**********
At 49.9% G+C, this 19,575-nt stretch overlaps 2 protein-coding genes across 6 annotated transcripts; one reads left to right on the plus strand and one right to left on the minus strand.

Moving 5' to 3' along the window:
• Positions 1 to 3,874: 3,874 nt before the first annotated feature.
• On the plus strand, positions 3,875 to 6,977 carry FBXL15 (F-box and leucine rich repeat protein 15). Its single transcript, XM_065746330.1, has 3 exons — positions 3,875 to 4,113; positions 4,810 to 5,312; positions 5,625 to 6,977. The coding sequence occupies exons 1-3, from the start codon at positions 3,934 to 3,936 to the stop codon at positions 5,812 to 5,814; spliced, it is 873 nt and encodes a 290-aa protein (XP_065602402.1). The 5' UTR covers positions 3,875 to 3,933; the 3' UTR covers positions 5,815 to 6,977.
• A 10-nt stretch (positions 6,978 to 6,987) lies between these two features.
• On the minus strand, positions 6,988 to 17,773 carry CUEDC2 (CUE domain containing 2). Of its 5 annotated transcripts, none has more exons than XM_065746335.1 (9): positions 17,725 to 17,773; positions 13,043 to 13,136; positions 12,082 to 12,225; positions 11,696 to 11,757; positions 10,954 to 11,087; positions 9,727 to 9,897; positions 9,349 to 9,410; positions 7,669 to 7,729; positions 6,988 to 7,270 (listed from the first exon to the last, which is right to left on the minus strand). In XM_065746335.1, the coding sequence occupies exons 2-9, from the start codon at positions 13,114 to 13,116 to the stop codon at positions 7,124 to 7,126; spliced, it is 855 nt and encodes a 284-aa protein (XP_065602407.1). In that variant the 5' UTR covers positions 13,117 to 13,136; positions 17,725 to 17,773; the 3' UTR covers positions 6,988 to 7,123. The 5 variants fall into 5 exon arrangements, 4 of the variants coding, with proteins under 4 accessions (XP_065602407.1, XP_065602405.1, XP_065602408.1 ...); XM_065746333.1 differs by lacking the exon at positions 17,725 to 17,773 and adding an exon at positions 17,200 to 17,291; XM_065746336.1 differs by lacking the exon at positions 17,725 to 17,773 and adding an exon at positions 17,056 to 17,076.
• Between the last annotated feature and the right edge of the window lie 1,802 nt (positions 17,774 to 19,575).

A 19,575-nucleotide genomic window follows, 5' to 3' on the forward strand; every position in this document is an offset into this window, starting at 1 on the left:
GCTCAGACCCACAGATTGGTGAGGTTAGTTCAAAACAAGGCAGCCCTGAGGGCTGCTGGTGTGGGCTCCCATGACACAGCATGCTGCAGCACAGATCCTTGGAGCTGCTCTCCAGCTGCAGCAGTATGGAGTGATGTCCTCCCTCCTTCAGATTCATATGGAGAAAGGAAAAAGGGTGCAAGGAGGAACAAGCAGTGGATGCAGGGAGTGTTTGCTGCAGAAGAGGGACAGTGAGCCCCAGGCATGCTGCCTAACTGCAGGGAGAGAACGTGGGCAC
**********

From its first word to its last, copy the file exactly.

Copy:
At 49.9% G+C, this 19,575-nt stretch overlaps 2 protein-coding genes across 6 annotated transcripts; one reads left to right on the plus strand and one right to left on the minus strand.

Moving 5' to 3' along the window:
• Positions 1 to 3,874: 3,874 nt before the first annotated feature.
• On the plus strand, positions 3,875 to 6,977 carry FBXL15 (F-box and leucine rich repeat protein 15). Its single transcript, XM_065746330.1, has 3 exons — positions 3,875 to 4,113; positions 4,810 to 5,312; positions 5,625 to 6,977. The coding sequence occupies exons 1-3, from the start codon at positions 3,934 to 3,936 to the stop codon at positions 5,812 to 5,814; spliced, it is 873 nt and encodes a 290-aa protein (XP_065602402.1). The 5' UTR covers positions 3,875 to 3,933; the 3' UTR covers positions 5,815 to 6,977.
• A 10-nt stretch (positions 6,978 to 6,987) lies between these two features.
• On the minus strand, positions 6,988 to 17,773 carry CUEDC2 (CUE domain containing 2). Of its 5 annotated transcripts, none has more exons than XM_065746335.1 (9): positions 17,725 to 17,773; positions 13,043 to 13,136; positions 12,082 to 12,225; positions 11,696 to 11,757; positions 10,954 to 11,087; positions 9,727 to 9,897; positions 9,349 to 9,410; positions 7,669 to 7,729; positions 6,988 to 7,270 (listed from the first exon to the last, which is right to left on the minus strand). In XM_065746335.1, the coding sequence occupies exons 2-9, from the start codon at positions 13,114 to 13,116 to the stop codon at positions 7,124 to 7,126; spliced, it is 855 nt and encodes a 284-aa protein (XP_065602407.1). In that variant the 5' UTR covers positions 13,117 to 13,136; positions 17,725 to 17,773; the 3' UTR covers positions 6,988 to 7,123. The 5 variants fall into 5 exon arrangements, 4 of the variants coding, with proteins under 4 accessions (XP_065602407.1, XP_065602405.1, XP_065602408.1 ...); XM_065746333.1 differs by lacking the exon at positions 17,725 to 17,773 and adding an exon at positions 17,200 to 17,291; XM_065746336.1 differs by lacking the exon at positions 17,725 to 17,773 and adding an exon at positions 17,056 to 17,076.
• Between the last annotated feature and the right edge of the window lie 1,802 nt (positions 17,774 to 19,575).

A 19,575-nucleotide genomic window follows, 5' to 3' on the forward strand; every position in this document is an offset into this window, starting at 1 on the left:
GCTCAGACCCACAGATTGGTGAGGTTAGTTCAAAACAAGGCAGCCCTGAGGGCTGCTGGTGTGGGCTCCCATGACACAGCATGCTGCAGCACAGATCCTTGGAGCTGCTCTCCAGCTGCAGCAGTATGGAGTGATGTCCTCCCTCCTTCAGATTCATATGGAGAAAGGAAAAAGGGTGCAAGGAGGAACAAGCAGTGGATGCAGGGAGTGTTTGCTGCAGAAGAGGGACAGTGAGCCCCAGGCATGCTGCCTAACTGCAGGGAGAGAACGTGGGCAC